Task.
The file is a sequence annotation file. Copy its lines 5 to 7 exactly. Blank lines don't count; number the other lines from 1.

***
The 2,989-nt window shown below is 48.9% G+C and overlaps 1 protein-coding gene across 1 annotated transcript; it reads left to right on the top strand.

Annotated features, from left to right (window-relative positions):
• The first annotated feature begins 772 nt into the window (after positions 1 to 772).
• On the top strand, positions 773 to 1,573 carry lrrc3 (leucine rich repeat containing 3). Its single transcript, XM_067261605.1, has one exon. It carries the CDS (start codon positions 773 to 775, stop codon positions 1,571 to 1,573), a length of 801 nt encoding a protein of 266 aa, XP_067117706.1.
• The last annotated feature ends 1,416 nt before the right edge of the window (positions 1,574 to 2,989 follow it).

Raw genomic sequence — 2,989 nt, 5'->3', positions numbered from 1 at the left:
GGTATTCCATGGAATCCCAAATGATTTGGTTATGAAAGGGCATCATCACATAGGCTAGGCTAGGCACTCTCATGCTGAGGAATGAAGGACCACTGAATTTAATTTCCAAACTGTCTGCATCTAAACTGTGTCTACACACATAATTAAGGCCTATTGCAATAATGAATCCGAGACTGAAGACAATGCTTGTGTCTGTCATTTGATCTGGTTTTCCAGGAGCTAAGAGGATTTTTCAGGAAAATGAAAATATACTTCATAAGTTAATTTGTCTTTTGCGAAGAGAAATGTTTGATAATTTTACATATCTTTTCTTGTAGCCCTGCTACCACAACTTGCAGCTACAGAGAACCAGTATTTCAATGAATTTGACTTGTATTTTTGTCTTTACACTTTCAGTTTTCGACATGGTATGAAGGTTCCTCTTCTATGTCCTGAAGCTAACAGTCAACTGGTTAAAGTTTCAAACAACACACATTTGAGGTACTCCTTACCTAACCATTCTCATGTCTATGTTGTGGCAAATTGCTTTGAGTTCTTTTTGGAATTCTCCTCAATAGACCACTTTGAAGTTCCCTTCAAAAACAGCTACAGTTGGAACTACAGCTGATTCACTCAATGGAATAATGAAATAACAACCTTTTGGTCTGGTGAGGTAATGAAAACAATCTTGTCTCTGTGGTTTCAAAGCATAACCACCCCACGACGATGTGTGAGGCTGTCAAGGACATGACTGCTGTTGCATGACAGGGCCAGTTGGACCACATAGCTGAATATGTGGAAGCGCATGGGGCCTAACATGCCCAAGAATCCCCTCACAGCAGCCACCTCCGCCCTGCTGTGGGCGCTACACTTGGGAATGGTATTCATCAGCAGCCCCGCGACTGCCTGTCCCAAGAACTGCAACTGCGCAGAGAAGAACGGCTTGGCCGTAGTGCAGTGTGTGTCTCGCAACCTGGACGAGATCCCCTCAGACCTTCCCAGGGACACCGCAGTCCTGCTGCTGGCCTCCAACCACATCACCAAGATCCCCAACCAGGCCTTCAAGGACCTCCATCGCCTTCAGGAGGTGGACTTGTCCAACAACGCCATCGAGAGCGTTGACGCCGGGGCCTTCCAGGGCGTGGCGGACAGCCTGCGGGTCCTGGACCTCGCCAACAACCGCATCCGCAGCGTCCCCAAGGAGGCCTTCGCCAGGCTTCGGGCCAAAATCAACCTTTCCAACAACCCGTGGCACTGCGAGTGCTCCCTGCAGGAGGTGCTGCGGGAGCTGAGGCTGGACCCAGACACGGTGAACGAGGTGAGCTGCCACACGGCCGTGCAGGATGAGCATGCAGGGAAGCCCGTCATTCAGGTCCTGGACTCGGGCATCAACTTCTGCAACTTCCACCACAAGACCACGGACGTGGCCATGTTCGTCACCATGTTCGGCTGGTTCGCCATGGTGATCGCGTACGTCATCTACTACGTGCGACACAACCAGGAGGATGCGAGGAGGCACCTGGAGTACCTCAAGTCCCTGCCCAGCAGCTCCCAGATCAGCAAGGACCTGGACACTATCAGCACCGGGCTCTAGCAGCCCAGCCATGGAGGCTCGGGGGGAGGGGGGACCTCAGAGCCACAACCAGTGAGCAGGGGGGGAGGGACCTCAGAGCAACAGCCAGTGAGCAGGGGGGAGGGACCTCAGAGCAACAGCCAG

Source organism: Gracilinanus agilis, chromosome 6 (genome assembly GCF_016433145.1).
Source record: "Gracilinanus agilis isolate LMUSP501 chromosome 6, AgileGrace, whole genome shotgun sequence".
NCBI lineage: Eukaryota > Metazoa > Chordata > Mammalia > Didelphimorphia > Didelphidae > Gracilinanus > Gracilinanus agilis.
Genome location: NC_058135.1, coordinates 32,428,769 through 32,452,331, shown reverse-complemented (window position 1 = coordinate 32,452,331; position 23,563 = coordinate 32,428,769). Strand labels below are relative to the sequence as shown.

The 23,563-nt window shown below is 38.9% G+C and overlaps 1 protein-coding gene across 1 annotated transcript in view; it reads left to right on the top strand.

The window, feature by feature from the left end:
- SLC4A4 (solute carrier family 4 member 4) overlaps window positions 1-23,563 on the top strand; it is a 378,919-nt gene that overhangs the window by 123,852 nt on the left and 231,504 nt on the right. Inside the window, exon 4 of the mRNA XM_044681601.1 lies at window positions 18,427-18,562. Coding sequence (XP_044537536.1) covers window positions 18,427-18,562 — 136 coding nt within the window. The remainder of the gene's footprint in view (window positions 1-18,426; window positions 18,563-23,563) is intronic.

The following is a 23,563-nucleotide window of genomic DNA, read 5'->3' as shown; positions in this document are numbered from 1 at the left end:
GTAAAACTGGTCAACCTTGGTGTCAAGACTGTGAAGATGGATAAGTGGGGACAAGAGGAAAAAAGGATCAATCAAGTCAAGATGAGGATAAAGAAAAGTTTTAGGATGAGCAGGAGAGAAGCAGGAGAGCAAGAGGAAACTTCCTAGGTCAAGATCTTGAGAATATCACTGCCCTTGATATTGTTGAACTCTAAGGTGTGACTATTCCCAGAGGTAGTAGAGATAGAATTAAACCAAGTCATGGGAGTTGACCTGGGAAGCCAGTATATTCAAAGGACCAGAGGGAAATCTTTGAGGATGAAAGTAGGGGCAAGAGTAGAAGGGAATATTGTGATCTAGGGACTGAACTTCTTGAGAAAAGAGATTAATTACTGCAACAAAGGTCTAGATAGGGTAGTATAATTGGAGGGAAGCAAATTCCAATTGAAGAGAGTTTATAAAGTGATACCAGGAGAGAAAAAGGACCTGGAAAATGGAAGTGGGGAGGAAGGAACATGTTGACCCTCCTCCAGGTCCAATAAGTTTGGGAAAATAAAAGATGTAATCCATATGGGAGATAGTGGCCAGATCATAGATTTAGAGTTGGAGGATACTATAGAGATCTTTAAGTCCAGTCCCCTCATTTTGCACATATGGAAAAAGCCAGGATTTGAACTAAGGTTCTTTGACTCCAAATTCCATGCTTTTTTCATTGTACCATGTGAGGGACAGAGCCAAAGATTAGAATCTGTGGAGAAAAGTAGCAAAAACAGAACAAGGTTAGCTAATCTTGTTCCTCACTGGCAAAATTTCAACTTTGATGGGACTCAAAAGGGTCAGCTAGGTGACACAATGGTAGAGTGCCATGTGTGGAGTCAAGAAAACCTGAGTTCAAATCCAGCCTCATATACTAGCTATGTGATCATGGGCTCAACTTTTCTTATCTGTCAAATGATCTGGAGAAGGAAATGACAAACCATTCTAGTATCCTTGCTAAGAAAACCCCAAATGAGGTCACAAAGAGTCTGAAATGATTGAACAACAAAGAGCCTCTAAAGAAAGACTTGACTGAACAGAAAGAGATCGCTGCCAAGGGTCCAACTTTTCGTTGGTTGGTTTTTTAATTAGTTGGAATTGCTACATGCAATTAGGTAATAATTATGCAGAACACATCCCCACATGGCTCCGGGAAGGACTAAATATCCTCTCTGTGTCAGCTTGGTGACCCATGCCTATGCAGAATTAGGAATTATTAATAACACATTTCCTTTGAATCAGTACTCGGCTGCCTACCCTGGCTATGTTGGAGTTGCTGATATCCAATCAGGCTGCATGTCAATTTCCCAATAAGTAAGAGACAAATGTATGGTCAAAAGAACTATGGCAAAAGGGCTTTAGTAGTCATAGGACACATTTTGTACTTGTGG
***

• The last annotated feature ends 1,416 nt before the right edge of the window (positions 1,574 to 2,989 follow it).

Raw genomic sequence — 2,989 nt, 5'->3', positions numbered from 1 at the left:
GGTATTCCATGGAATCCCAAATGATTTGGTTATGAAAGGGCATCATCACATAGGCTAGGCTAGGCACTCTCATGCTGAGGAATGAAGGACCACTGAATTTAATTTCCAAACTGTCTGCATCTAAACTGTGTCTACACACATAATTAAGGCCTATTGCAATAATGAATCCGAGACTGAAGACAATGCTTGTGTCTGTCATTTGATCTGGTTTTCCAGGAGCTAAGAGGATTTTTCAGGAAAATGAAAATATACTTCATAAGTTAATTTGTCTTTTGCGAAGAGAAATGTTTGATAATTTTACATATCTTTTCTTGTAGCCCTGCTACCACAACTTGCAGCTACAGAGAACCAGTATTTCAATGAATTTGACTTGTATTTTTGTCTTTACACTTTCAGTTTTCGACATGGTATGAAGGTTCCTCTTCTATGTCCTGAAGCTAACAGTCAACTGGTTAAAGTTTCAAACAACACACATTTGAGGTACTCCTTACCTAACCATTCTCATGTCTATGTTGTGGCAAATTGCTTTGAGTTCTTTTTGGAATTCTCCTCAATAGACCACTTTGAAGTTCCCTTCAAAAACAGCTACAGTTGGAACTACAGCTGATTCACTCAATGGAATAATGAAATAACAACCTTTTGGTCTGGTGAGGTAATGAAAACAATCTTGTCTCTGTGGTTTCAAAGCATAACCACCCCACGACGATGTGTGAGGCTGTCAAGGACATGACTGCTGTTGCATGACAGGGCCAGTTGGACCACATAGCTGAATATGTGGAAGCGCATGGGGCCTAACATGCCCAAGAATCCCCTCACAGCAGCCACCTCCGCCCTGCTGTGGGCGCTACACTTGGGAATGGTATTCATCAGCAGCCCCGCGACTGCCTGTCCCAAGAACTGCAACTGCGCAGAGAAGAACGGCTTGGCCGTAGTGCAGTGTGTGTCTCGCAACCTGGACGAGATCCCCTCAGACCTTCCCAGGGACACCGCAGTCCTGCTGCTGGCCTCCAACCACATCACCAAGATCCCCAACCAGGCCTTCAAGGACCTCCATCGCCTTCAGGAGGTGGACTTGTCCAACAACGCCATCGAGAGCGTTGACGCCGGGGCCTTCCAGGGCGTGGCGGACAGCCTGCGGGTCCTGGACCTCGCCAACAACCGCATCCGCAGCGTCCCCAAGGAGGCCTTCGCCAGGCTTCGGGCCAAAATCAACCTTTCCAACAACCCGTGGCACTGCGAGTGCTCCCTGCAGGAGGTGCTGCGGGAGCTGAGGCTGGACCCAGACACGGTGAACGAGGTGAGCTGCCACACGGCCGTGCAGGATGAGCATGCAGGGAAGCCCGTCATTCAGGTCCTGGACTCGGGCATCAACTTCTGCAACTTCCACCACAAGACCACGGACGTGGCCATGTTCGTCACCATGTTCGGCTGGTTCGCCATGGTGATCGCGTACGTCATCTACTACGTGCGACACAACCAGGAGGATGCGAGGAGGCACCTGGAGTACCTCAAGTCCCTGCCCAGCAGCTCCCAGATCAGCAAGGACCTGGACACTATCAGCACCGGGCTCTAGCAGCCCAGCCATGGAGGCTCGGGGGGAGGGGGGACCTCAGAGCCACAACCAGTGAGCAGGGGGGGAGGGACCTCAGAGCAACAGCCAGTGAGCAGGGGGGAGGGACCTCAGAGCAACAGCCAG